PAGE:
Project description:In vivo genetic manipulation is used to study the impact of gene deletion or re-expression on ?-cell function and organism physiology. Cre-LoxP is a system wherein LoxP sites flanking a gene are recognized by Cre recombinase. Cre transgenic mice are the most prevalent technology used to deliver Cre but many models have caveats of off-target recombination, impaired ?-cell function, and high cost of animal production. Inducible estrogen receptor conjugated Cre models face leaky recombination and confounding effects of tamoxifen. As an alternative, we characterize an adeno associated virus (AAV) with a rat insulin 1 promoter driving Cre recombinase (AAV8 Ins1-Cre) that is economical and rapid to implement, and has limited caveats. Intraperitoneal AAV8 Ins1-Cre produced efficient ?-cell recombination, alongside some hepatic, exocrine pancreas, ?-cell, ?-cell, and hypothalamic recombination. Delivery of lower doses via the pancreatic duct retained good rates of ?-cell recombination and limited rates of off-target recombination. Unlike inducible Cre in transgenic mice, AAV8 Ins1-Cre required no tamoxifen and premature recombination was avoided. We demonstrate the utility of this technology by inducing hyperglycemia in inducible insulin knockout mice (Ins1-/-;Ins2f/f). AAV-mediated expression of Cre in ?-cells provides an effective alternative to transgenic approaches for inducible knockout studies.
Project description:To circumvent the silencing effect of transgene expression in human embryonic stem cells (hESCs), we employed the Cre recombination-mediated cassette exchange strategy to target the silencing-resistant site in the genome. We have identified new loci that sustain transgene expression during stem cell expansion and differentiation to cells representing the three germ layers in vitro and in vivo. The built-in double loxP cassette in the established master hESC lines was specifically replaced by a targeting vector containing the same loxP sites, using the cell-permeable Cre protein transduction method, resulting in successful generation of new hESC lines with constitutive functional gene expression, inducible transgene expression, and lineage-specific reporter gene expression. This strategy and the master cell lines allow for rapid production of transgenic hESC lines in ordinary laboratories.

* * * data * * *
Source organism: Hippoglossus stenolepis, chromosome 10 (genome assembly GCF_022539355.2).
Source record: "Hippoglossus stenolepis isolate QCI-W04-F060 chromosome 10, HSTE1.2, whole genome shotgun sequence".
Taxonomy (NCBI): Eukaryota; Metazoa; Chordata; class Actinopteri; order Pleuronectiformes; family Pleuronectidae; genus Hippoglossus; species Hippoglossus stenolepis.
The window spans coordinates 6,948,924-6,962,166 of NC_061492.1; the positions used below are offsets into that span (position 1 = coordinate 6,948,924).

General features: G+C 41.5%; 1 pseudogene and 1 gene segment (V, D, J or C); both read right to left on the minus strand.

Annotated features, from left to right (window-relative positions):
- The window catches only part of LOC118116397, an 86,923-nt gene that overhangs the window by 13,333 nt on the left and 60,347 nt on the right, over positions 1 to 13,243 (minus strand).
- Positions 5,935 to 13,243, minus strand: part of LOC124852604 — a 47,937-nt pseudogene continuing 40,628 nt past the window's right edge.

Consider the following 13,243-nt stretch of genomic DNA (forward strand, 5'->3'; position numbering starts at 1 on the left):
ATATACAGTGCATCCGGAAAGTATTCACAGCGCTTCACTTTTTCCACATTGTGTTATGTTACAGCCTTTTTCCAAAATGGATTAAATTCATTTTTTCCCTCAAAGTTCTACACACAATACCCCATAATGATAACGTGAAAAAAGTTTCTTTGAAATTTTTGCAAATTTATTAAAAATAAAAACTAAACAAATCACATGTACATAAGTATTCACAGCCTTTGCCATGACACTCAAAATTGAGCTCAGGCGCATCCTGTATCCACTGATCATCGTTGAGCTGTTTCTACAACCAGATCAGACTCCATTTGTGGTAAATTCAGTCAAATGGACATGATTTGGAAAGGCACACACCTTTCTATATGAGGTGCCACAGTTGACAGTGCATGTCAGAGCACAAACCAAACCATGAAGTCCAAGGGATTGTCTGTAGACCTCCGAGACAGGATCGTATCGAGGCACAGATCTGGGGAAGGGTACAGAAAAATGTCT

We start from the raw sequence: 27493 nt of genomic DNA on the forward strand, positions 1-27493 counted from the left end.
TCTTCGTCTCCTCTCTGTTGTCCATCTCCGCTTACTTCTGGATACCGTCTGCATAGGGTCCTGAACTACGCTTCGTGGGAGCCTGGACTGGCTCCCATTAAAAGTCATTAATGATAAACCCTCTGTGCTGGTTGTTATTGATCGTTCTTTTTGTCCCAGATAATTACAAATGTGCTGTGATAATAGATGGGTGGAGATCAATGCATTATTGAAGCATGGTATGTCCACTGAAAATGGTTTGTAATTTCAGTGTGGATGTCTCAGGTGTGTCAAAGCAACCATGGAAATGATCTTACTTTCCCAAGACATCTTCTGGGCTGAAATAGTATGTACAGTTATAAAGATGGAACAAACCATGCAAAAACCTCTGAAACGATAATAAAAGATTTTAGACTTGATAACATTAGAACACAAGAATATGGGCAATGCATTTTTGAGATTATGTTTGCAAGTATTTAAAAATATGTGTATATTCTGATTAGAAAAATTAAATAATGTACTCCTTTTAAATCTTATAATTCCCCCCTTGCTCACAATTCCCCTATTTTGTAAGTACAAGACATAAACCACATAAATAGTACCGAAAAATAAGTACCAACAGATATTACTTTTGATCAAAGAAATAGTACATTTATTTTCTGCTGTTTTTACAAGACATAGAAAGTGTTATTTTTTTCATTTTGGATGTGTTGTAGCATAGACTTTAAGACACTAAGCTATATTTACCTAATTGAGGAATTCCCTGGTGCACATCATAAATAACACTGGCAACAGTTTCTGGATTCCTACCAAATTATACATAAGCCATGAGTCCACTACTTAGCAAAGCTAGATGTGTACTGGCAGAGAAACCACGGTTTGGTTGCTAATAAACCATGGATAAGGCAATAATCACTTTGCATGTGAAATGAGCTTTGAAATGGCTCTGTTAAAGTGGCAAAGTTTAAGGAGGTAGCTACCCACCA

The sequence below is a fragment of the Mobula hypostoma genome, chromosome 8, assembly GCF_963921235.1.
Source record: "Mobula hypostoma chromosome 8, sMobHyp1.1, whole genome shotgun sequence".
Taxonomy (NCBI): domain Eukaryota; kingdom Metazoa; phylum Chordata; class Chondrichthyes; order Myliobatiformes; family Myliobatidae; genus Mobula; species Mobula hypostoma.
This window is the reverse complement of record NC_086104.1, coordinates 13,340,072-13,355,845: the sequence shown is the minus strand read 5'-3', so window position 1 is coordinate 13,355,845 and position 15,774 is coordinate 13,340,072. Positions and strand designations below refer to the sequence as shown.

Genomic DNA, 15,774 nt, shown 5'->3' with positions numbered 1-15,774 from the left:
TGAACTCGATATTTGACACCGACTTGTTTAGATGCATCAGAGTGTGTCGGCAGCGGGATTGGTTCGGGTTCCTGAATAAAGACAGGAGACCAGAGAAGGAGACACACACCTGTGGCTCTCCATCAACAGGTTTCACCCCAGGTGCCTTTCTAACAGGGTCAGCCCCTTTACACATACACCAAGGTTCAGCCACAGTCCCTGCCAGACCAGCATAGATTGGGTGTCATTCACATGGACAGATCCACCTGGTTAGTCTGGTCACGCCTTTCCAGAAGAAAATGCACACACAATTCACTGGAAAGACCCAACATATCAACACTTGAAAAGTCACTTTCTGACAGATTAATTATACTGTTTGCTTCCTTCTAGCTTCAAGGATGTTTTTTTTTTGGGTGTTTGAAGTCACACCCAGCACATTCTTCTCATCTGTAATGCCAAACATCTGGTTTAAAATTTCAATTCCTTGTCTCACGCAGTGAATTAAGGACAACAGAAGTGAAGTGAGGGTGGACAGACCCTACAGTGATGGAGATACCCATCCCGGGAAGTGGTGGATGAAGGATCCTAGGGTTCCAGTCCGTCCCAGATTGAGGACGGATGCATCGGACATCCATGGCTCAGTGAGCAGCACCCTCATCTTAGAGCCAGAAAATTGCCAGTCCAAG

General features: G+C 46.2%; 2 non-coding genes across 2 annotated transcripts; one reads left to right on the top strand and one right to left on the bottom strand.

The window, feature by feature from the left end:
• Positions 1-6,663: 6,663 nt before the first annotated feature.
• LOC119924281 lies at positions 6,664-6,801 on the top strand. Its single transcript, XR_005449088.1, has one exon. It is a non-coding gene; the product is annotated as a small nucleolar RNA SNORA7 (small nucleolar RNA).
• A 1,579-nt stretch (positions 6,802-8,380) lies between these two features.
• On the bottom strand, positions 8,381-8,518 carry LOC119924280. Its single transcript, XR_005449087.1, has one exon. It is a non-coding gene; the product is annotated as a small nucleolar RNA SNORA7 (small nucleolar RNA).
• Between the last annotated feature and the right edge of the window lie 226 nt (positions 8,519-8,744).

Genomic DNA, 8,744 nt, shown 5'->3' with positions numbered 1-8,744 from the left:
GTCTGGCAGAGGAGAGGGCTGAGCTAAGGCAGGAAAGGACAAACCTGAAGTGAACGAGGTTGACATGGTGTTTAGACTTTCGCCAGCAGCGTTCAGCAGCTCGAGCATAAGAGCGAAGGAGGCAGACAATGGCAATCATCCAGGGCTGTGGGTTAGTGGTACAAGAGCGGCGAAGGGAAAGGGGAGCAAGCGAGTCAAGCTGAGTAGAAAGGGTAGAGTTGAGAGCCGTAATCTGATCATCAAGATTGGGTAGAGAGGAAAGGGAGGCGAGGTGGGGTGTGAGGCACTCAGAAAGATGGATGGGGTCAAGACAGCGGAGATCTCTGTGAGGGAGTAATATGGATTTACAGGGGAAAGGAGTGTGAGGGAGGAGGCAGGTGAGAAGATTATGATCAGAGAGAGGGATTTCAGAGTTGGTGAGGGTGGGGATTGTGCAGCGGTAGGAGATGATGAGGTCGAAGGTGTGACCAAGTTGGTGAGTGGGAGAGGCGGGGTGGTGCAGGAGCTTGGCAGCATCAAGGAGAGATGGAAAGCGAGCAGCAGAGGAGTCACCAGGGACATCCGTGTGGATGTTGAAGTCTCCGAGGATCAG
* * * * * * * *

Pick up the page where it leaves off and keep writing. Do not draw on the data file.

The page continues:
Project description:BACKGROUND: Genetic mosaic techniques have been used to visualize and/or genetically modify a neuronal subpopulation within complex neural circuits in various animals. Neural populations available for mosaic analysis, however, are limited in the vertebrate brain. METHODOLOGY/PRINCIPAL FINDINGS: To establish methodology to genetically manipulate neural circuits in medaka, we first created two transgenic (Tg) medaka lines, Tg (HSP:Cre) and Tg (HuC:loxP-DsRed-loxP-GFP). We confirmed medaka HuC promoter-derived expression of the reporter gene in juvenile medaka whole brain, and in neuronal precursor cells in the adult brain. We then demonstrated that stochastic recombination can be induced by micro-injection of Cre mRNA into Tg (HuC:loxP-DsRed-loxP-GFP) embryos at the 1-cell stage, which allowed us to visualize some subpopulations of GFP-positive cells in compartmentalized regions of the telencephalon in the adult medaka brain. This finding suggested that the distribution of clonally-related cells derived from single or a few progenitor cells was restricted to a compartmentalized region. Heat treatment of Tg(HSP:Cre x HuC:loxP-DsRed-loxP-GFP) embryos (0-1 day post fertilization [dpf]) in a thermalcycler (39°C) led to Cre/loxP recombination in the whole brain. The recombination efficiency was notably low when using 2-3 dpf embyos compared with 0-1 dpf embryos, indicating the possibility of stage-dependent sensitivity of heat-inducible recombination. Finally, using an infrared laser-evoked gene operator (IR-LEGO) system, heat shock induced in a micro area in the developing brains led to visualization of clonally-related cells in both juvenile and adult medaka fish. CONCLUSIONS/SIGNIFICANCE: We established a noninvasive method to control Cre/loxP site-specific recombination in the developing nervous system in medaka fish. This method will broaden the neural population available for mosaic analyses and allow for lineage tracing of the vertebrate nervous system in both juvenile and adult stages.